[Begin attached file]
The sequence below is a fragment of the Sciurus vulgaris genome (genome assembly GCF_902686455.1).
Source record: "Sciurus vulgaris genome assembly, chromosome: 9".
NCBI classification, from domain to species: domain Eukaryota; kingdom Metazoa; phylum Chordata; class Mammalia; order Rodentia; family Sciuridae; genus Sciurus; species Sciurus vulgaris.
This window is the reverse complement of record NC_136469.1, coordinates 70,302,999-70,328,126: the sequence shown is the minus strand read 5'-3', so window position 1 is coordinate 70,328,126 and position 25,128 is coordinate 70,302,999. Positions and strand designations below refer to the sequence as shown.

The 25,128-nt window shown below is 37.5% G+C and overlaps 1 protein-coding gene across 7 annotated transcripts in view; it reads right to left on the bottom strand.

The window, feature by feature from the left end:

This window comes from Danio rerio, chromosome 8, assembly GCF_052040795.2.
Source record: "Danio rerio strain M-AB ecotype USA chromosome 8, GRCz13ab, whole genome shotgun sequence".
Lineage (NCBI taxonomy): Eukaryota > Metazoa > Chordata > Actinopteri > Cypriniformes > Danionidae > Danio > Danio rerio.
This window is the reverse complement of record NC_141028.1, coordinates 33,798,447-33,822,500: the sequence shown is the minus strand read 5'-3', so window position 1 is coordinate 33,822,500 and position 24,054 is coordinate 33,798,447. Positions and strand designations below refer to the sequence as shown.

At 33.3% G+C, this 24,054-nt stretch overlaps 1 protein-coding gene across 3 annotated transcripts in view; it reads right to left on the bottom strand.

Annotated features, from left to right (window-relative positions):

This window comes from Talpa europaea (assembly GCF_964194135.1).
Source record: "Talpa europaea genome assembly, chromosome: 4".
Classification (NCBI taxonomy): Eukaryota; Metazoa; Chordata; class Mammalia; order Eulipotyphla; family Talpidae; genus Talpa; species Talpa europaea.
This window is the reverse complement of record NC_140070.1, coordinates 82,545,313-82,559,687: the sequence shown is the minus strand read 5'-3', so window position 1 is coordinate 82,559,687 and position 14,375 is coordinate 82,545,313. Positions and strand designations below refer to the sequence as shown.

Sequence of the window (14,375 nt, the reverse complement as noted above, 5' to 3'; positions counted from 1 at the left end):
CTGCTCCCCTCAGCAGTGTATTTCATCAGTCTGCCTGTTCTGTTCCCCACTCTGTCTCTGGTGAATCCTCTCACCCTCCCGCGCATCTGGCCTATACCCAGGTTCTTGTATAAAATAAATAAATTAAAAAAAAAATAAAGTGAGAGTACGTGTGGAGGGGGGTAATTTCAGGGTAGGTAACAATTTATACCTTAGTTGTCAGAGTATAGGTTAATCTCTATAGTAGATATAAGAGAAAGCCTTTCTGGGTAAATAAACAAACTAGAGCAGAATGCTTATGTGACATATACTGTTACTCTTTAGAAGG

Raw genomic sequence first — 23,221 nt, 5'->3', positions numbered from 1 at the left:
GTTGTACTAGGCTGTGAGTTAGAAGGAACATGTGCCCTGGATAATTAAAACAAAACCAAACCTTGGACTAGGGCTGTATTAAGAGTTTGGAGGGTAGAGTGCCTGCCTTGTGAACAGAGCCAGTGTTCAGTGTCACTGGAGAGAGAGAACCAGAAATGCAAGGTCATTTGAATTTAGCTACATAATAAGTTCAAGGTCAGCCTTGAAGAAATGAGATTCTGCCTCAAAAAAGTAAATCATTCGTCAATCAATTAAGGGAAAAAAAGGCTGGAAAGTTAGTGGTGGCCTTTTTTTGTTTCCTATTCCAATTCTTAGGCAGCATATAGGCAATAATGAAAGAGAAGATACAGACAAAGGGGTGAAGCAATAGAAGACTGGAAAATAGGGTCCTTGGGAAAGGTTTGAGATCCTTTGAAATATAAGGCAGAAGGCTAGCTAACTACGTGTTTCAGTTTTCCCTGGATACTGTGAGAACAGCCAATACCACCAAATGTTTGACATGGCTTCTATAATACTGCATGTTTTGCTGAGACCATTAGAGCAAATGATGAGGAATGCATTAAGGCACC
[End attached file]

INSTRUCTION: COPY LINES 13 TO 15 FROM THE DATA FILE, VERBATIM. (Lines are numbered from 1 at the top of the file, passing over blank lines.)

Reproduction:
This window comes from Talpa europaea (assembly GCF_964194135.1).
Source record: "Talpa europaea genome assembly, chromosome: 4".
Classification (NCBI taxonomy): Eukaryota; Metazoa; Chordata; class Mammalia; order Eulipotyphla; family Talpidae; genus Talpa; species Talpa europaea.